Racing was initially postponed for two and a half hours whilst the fleet waited for wind but the wait was worth it with a nice 10-12 knots from 135 degrees filling in around lunchtime. The Race Committee, led by Race Officer Rob Lamb, was able to set up shop on the Hill Head Plateau and with judicious use of a relatively short windward leeward course they achieved three races that tested the teams to the full.

In the opening race Half Ton Class Chairman and defending champion Philippe Pilate's General Tapioca took an early lead on the water and on corrected time and despite the many attempts by Francois Michelin's Chani and David Cullen's King One they held their lead through until the finish. On corrected time General Tapioca won by 34 seconds from Chani with King One taking third by just three seconds.

Race two went to Sibelius, owned by Jean-Philippe Cau who also took control of the race early on and then refused to relinquish their lead. Michael Kershaw's Chimp finished 57 seconds behind them with Tim and David Cunliffe's Insatiable three seconds behind that in third place. General Tapioca had to settle for fourth, just nine seconds behind Insatiable.

In race three General Tapioca came to the fore again, this time winning by ten seconds from Chimp with Denzil Williams' Santa Evita third and Robbie Tregear's Per Elisa fourth.

In the overall standings General Tapioca now leads the fleet by two points from Chimp who counts 8 points, with Sibelius third on 14 points, Chia fourth on 22 points and Insatiable fifth on 24 points.

Tomorrow the fleet will be racing around the Isle of Wight. The start is scheduled for 07.30 from the Royal Corinthian Yacht Club start line off Cowes and the fleet will round the Island anti-clockwise. With a forecast for moderate to fresh winds, a double points weighting and a no discard on the score for the race we can anticipate another exciting day. The regatta continues until Friday 26 August with up to twelve races scheduled.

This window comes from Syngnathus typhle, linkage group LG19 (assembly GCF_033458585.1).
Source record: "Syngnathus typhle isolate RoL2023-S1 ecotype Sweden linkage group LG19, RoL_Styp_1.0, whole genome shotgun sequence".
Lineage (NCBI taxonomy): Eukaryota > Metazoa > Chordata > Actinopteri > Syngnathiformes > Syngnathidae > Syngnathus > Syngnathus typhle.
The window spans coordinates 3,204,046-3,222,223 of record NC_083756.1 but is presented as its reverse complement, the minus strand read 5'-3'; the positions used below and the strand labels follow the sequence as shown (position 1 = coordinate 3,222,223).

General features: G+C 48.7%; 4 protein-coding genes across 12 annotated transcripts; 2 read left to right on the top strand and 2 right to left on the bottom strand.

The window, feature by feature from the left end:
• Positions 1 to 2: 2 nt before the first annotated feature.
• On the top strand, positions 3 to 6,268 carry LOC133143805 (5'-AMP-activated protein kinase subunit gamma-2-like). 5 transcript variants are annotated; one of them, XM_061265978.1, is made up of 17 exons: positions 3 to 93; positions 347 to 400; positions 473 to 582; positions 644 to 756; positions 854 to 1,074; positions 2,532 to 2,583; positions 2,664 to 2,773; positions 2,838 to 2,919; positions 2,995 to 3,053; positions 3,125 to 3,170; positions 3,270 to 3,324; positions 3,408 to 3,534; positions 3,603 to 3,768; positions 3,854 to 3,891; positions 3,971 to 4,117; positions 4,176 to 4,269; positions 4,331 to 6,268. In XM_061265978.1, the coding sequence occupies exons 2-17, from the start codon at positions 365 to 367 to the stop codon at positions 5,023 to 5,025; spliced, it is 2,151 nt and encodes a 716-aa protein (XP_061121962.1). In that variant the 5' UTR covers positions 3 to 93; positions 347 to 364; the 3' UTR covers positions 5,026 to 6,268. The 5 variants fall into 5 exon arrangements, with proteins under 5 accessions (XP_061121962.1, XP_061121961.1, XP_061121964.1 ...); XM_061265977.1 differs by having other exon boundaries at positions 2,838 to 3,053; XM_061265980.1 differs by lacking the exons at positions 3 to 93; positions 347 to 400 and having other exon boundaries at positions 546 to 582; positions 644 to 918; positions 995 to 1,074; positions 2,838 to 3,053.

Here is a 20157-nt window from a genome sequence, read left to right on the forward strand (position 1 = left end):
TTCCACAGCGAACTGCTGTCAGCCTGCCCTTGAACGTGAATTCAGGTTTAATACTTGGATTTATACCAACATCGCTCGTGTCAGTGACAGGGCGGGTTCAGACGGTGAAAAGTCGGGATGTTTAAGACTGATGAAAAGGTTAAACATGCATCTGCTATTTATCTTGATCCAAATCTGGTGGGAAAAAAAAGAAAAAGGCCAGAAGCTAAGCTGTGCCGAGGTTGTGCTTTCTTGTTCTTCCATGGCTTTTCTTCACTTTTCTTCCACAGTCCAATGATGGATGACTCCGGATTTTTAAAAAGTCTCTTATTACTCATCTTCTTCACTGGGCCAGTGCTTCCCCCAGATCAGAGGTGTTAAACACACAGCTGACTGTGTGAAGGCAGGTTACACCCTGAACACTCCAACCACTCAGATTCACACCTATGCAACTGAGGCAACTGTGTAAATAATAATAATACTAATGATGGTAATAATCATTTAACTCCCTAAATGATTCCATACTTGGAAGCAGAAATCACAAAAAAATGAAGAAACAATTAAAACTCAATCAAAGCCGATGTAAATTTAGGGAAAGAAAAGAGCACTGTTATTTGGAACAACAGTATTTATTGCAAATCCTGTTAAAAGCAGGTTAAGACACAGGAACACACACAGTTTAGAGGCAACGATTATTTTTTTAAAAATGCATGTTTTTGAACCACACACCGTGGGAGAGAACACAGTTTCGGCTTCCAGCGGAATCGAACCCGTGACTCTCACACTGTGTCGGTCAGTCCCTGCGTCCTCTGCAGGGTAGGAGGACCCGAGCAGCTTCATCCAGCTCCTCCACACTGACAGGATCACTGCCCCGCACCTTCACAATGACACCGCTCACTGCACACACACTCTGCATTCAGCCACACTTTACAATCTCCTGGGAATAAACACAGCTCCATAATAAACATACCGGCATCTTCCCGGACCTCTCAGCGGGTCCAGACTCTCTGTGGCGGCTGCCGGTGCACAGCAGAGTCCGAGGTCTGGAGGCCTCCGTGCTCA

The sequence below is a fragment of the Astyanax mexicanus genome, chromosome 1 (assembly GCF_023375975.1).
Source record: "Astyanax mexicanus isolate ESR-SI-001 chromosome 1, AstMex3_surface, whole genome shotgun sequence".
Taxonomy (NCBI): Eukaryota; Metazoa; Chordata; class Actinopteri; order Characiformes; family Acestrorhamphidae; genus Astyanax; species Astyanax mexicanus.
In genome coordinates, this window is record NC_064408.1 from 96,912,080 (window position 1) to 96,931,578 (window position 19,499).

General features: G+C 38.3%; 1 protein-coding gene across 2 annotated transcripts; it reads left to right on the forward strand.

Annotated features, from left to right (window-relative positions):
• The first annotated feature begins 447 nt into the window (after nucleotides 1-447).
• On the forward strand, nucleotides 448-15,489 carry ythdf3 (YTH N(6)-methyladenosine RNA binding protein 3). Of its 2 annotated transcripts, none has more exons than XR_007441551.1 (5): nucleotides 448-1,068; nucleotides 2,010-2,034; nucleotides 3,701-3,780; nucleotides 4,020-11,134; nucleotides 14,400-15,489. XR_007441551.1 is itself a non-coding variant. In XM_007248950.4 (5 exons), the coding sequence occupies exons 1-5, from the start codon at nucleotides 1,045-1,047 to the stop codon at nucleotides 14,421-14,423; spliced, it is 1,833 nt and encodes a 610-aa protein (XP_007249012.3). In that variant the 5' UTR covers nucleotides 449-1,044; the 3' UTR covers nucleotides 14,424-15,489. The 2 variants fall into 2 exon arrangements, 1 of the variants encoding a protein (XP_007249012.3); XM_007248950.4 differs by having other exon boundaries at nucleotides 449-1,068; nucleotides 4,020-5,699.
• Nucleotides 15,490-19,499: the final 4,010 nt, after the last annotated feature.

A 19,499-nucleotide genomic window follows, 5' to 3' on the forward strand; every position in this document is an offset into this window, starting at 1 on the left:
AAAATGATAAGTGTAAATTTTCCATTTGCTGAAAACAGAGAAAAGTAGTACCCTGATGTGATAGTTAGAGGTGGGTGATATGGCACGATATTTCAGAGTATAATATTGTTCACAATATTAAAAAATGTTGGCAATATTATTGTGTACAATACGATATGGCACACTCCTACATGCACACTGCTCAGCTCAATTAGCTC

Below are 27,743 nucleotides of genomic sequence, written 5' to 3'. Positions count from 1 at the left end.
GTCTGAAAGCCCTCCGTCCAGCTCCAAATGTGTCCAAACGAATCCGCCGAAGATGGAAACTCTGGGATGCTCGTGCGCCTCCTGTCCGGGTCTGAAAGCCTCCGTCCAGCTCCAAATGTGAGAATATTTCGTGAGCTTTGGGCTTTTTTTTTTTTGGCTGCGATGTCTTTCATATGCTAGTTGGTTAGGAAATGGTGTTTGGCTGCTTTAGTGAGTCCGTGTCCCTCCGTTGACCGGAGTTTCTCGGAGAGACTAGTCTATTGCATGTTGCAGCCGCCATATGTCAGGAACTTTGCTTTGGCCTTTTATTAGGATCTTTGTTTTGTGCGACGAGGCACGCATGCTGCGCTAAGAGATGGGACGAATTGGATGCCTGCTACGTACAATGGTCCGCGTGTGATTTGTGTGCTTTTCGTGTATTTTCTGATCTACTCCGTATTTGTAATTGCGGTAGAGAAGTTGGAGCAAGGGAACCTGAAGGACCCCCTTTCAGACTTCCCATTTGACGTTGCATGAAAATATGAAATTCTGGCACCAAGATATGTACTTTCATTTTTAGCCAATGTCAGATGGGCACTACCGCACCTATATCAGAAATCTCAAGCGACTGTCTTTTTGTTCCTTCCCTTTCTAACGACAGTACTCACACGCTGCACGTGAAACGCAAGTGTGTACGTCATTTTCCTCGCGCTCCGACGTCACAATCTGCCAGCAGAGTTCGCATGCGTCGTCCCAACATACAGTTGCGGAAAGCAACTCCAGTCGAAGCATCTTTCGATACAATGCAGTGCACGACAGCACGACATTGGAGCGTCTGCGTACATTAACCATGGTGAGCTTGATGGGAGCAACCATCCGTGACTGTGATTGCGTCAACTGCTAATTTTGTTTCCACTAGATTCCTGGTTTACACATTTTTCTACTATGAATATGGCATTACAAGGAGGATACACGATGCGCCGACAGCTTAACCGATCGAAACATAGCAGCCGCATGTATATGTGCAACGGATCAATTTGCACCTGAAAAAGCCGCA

Full results:

Letters To The Editor -
Letters are limited to 350 words. No personal attacks are permitted. We do require your name but your email address will not be published without your permission.

* From Blue Robinson: Farewell to Australian chopper pilot Gary Ticehurst, who regularly covered the Sydney-Hobart race race for the ABC and played a significant role in the rescue of 14 crew members from stricken yacht Business Post Naiad during the 1998 race. Ticehurst and two other colleagues were killed when the helicopter they were flying in crashed near Lake Eyre in South Australia.

In almost 40 years as a chopper pilot, Ticehurst logged more than 16,000 hours of flying time and played a vital role in the search and rescue in the 1998 race, where he was out spotting boats and relaying their position. Stephanie Hagger, from marine search and rescue met Ticehurst after the 1998 Hobart and summed up how Gary calmly did his job "I know the cameraman in the back of the helicopter was getting the shots, but Gary was creating the shots through the way that he would fly the helicopter, coming in low over the top of masts, twirling around them, sometimes in high seas even hovering the helicopter beneath the crest of a wave and then revealing the yacht behind it when the wave went down."

Gary will be sadly missed by all who knew him. A good fella, with a big heart.

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The Last Word
The depressing thing about tennis is that no matter how good I get, I'll never be as good as a wall. -- Mitch Hedberg